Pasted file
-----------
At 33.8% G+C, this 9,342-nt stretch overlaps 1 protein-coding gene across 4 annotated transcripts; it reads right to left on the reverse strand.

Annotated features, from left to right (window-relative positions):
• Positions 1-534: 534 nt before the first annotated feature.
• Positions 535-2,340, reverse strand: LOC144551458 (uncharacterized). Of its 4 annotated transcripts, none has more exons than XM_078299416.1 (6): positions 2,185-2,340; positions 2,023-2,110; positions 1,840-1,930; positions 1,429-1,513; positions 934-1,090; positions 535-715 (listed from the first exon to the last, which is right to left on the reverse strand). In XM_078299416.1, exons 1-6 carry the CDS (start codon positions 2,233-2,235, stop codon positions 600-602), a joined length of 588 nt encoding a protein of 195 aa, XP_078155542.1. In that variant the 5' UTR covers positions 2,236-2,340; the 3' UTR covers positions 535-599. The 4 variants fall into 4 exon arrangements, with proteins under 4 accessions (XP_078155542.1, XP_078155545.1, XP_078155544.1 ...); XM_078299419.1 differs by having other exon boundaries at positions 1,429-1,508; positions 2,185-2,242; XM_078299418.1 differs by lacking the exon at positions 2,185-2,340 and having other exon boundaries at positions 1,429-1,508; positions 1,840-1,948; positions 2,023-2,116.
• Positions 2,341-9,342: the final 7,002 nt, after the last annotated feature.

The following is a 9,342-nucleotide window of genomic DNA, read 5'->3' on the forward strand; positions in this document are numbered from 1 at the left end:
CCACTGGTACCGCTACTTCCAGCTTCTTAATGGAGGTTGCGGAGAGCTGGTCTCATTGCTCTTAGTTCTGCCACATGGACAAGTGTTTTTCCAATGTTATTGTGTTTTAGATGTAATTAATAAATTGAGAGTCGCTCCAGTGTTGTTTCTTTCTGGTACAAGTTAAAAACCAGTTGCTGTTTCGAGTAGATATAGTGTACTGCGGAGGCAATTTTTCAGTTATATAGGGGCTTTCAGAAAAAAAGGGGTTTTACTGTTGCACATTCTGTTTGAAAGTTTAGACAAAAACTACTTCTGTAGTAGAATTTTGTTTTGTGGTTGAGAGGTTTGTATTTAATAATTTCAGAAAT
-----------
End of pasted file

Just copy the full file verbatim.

At 33.8% G+C, this 9,342-nt stretch overlaps 1 protein-coding gene across 4 annotated transcripts; it reads right to left on the reverse strand.

Annotated features, from left to right (window-relative positions):
• Positions 1-534: 534 nt before the first annotated feature.
• Positions 535-2,340, reverse strand: LOC144551458 (uncharacterized). Of its 4 annotated transcripts, none has more exons than XM_078299416.1 (6): positions 2,185-2,340; positions 2,023-2,110; positions 1,840-1,930; positions 1,429-1,513; positions 934-1,090; positions 535-715 (listed from the first exon to the last, which is right to left on the reverse strand). In XM_078299416.1, exons 1-6 carry the CDS (start codon positions 2,233-2,235, stop codon positions 600-602), a joined length of 588 nt encoding a protein of 195 aa, XP_078155542.1. In that variant the 5' UTR covers positions 2,236-2,340; the 3' UTR covers positions 535-599. The 4 variants fall into 4 exon arrangements, with proteins under 4 accessions (XP_078155542.1, XP_078155545.1, XP_078155544.1 ...); XM_078299419.1 differs by having other exon boundaries at positions 1,429-1,508; positions 2,185-2,242; XM_078299418.1 differs by lacking the exon at positions 2,185-2,340 and having other exon boundaries at positions 1,429-1,508; positions 1,840-1,948; positions 2,023-2,116.
• Positions 2,341-9,342: the final 7,002 nt, after the last annotated feature.

The following is a 9,342-nucleotide window of genomic DNA, read 5'->3' on the forward strand; positions in this document are numbered from 1 at the left end:
CCACTGGTACCGCTACTTCCAGCTTCTTAATGGAGGTTGCGGAGAGCTGGTCTCATTGCTCTTAGTTCTGCCACATGGACAAGTGTTTTTCCAATGTTATTGTGTTTTAGATGTAATTAATAAATTGAGAGTCGCTCCAGTGTTGTTTCTTTCTGGTACAAGTTAAAAACCAGTTGCTGTTTCGAGTAGATATAGTGTACTGCGGAGGCAATTTTTCAGTTATATAGGGGCTTTCAGAAAAAAAGGGGTTTTACTGTTGCACATTCTGTTTGAAAGTTTAGACAAAAACTACTTCTGTAGTAGAATTTTGTTTTGTGGTTGAGAGGTTTGTATTTAATAATTTCAGAAAT